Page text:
Qatari premier warns of massive destruction, says 'Gaza is not there anymore'

A military confrontation in the Mideast waterways 'will not contain' the attacks by Yemen's Houthi rebels, warns Sheikh Mohammed Al Thani

By AP

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This photograph taken from Rafah shows smoke billowing over Khan Yunis in the southern Gaza Strip during Israeli bombardment on Tuesday. — AFP
This photograph taken from Rafah shows smoke billowing over Khan Yunis in the southern Gaza Strip during Israeli bombardment on Tuesday. — AFP

Published: Tue 16 Jan 2024, 2:41 PM

Last updated: Tue 16 Jan 2024, 2:42 PM

Qatar’s prime minister offered stinging criticism of Israel and the international community on Tuesday over the ongoing Israeli war on Hamas in the Gaza Strip.

Sheikh Mohammed bin Abdulrahman Al Thani, who also serves as Qatar’s foreign minister, said a two-state solution was required to end the conflict and warned that Hamas’ October 7 attack and the Israeli response showed the region could not go back to the way it was before.

“Gaza is not there anymore. I mean, there is nothing over there,” he said, speaking in Davos, Switzerland. "It’s carpet bombing everywhere.”

He also brought up the ongoing tensions in the West Bank, which has seen Palestinians killed as well by Israeli security forces, and urged for an end to Palestinian divisions.

"We cannot have a two-state solution without having a government and politicians in Israel who believe in coexisting together side by side peacefully and we cannot have all this ongoing without ending this war,” he said.

He warned that a military confrontation in the Mideast waterways “will not contain” the attacks by Yemen's Houthi rebels who on Monday fired a missile, striking a US-owned ship just off the coast of Yemen in the Gulf of Aden.

“What we have right now in the region is a recipe of escalation everywhere,” Sheikh Mohammed added.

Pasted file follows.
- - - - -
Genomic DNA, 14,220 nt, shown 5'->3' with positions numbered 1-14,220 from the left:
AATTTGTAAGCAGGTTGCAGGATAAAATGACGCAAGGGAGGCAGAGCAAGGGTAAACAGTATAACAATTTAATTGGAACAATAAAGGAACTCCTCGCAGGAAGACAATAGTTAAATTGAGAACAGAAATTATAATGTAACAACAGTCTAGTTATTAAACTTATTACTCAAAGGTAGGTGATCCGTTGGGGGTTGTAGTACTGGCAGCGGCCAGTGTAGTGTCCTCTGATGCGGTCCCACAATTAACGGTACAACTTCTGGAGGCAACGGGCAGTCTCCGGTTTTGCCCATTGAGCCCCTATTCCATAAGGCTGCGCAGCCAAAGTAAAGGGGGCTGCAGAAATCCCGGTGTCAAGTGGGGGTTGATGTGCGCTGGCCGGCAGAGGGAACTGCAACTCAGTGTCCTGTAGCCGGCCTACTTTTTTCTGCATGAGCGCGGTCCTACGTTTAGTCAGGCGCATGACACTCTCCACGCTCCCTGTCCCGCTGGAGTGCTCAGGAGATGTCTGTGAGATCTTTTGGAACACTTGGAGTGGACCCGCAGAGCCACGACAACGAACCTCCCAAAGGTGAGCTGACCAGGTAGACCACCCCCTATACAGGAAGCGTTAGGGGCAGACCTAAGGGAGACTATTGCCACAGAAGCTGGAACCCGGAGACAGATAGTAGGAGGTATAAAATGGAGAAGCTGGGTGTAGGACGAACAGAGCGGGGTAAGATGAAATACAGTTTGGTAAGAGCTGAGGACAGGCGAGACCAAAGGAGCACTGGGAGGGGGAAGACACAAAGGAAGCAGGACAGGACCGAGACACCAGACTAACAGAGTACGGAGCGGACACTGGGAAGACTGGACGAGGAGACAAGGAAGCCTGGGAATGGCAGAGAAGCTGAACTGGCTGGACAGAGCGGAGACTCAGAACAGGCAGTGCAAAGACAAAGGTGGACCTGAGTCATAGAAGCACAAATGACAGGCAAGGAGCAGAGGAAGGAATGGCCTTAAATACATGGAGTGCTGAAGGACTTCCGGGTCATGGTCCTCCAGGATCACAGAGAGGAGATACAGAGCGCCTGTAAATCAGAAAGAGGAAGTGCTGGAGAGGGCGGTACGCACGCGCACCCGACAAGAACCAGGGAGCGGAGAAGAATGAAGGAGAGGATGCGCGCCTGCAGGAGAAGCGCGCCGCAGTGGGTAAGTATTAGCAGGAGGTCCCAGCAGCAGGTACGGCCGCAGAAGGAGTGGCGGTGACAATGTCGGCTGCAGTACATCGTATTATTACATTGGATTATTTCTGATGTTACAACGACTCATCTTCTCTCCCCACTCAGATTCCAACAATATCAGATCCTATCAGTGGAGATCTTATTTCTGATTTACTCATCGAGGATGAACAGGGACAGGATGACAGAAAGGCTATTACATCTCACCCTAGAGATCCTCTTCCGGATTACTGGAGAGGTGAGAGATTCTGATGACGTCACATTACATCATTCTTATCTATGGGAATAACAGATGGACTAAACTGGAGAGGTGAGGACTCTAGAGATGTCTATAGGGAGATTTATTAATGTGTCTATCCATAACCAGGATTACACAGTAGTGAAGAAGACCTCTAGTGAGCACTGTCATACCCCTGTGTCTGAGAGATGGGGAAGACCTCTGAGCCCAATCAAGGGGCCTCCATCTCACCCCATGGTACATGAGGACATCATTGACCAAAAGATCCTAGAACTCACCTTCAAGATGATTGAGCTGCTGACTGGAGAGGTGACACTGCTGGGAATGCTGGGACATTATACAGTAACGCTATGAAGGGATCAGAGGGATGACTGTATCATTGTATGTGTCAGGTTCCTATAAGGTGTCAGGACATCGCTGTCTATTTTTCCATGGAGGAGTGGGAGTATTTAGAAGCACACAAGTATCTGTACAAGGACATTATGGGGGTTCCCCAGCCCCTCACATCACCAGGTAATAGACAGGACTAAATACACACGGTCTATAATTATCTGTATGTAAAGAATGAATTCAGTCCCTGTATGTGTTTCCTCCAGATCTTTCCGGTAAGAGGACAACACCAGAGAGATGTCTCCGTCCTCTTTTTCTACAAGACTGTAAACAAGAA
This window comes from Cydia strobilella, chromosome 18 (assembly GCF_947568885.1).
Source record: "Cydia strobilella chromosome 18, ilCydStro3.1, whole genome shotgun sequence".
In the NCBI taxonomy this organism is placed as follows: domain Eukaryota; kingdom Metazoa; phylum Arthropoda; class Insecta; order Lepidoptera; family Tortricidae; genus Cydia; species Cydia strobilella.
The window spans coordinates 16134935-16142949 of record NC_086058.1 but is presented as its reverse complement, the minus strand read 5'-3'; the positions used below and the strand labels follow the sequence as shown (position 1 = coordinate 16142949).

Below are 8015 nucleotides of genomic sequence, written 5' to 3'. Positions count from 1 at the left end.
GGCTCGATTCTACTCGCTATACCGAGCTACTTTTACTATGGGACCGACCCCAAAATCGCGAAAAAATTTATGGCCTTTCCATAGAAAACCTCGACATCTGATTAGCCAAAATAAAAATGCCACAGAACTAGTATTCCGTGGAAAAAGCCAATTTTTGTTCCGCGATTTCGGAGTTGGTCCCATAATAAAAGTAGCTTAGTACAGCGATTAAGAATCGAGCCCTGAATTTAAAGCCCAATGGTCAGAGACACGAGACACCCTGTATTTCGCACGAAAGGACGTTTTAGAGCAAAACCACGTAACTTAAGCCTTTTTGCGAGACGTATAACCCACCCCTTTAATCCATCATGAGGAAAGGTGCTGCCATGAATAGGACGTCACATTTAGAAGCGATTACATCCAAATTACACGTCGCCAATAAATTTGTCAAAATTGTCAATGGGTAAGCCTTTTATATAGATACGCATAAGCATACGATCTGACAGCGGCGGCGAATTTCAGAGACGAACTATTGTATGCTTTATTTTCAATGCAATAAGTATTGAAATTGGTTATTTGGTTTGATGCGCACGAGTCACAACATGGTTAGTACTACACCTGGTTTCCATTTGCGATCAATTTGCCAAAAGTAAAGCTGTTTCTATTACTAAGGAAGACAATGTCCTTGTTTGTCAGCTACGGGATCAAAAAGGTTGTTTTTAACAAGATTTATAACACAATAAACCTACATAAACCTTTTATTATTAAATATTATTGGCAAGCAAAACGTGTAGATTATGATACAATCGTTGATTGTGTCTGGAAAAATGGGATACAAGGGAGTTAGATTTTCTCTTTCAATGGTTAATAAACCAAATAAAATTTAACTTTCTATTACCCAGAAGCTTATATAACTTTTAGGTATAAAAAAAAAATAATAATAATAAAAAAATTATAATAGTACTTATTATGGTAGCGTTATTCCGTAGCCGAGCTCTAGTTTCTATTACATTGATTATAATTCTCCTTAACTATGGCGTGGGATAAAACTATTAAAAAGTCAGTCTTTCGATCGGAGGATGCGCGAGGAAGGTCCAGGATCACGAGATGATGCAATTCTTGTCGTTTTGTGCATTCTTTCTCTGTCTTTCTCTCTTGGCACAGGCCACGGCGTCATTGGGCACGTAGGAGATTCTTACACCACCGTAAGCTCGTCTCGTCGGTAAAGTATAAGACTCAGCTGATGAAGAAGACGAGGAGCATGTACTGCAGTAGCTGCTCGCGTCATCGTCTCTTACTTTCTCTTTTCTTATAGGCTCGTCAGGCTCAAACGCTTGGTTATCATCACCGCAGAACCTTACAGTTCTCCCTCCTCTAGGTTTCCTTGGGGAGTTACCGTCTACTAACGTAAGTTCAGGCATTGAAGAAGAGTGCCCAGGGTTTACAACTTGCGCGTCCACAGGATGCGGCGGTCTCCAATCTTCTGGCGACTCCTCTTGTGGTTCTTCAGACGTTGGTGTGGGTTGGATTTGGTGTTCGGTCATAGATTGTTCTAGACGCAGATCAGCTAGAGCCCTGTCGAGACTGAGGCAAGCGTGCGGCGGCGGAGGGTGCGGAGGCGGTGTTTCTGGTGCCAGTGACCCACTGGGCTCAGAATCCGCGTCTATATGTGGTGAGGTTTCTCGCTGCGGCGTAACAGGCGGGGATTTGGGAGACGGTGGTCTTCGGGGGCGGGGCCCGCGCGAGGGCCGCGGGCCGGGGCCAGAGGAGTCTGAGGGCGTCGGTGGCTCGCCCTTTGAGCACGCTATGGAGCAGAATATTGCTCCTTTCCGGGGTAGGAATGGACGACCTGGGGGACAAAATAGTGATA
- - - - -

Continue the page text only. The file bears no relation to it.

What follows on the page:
Meanwhile, The UN secretary-general says Gaza faces “the long shadow of starvation” and the risk of disease outbreaks because of barriers to delivering vital aid.

Antonio Guterres did not mention Israel by name in his remarks on Monday, but blamed the inability to meet Gaza’s growing humanitarian needs on widespread bombardment, barriers to entering the territory and restrictions on distribution inside of it – all under Israel’s control.

He said he was “deeply troubled by the clear violation of international humanitarian law that we are witnessing.”

Israeli officials have denied hindering aid delivery, saying the U.N. needs to provide more workers and trucks.

But Guterres said the UN and its partners “cannot effectively deliver humanitarian aid while Gaza is under such heavy, widespread and unrelenting bombardment.” He pointed to the deaths of 152 UN staffers in Gaza since the start of the war, “the largest single loss of life in the history of our organization.”

He called for an immediate humanitarian cease-fire and the release of all hostages captured by Hamas in its October 7 rampage into southern Israel, which triggered the war.


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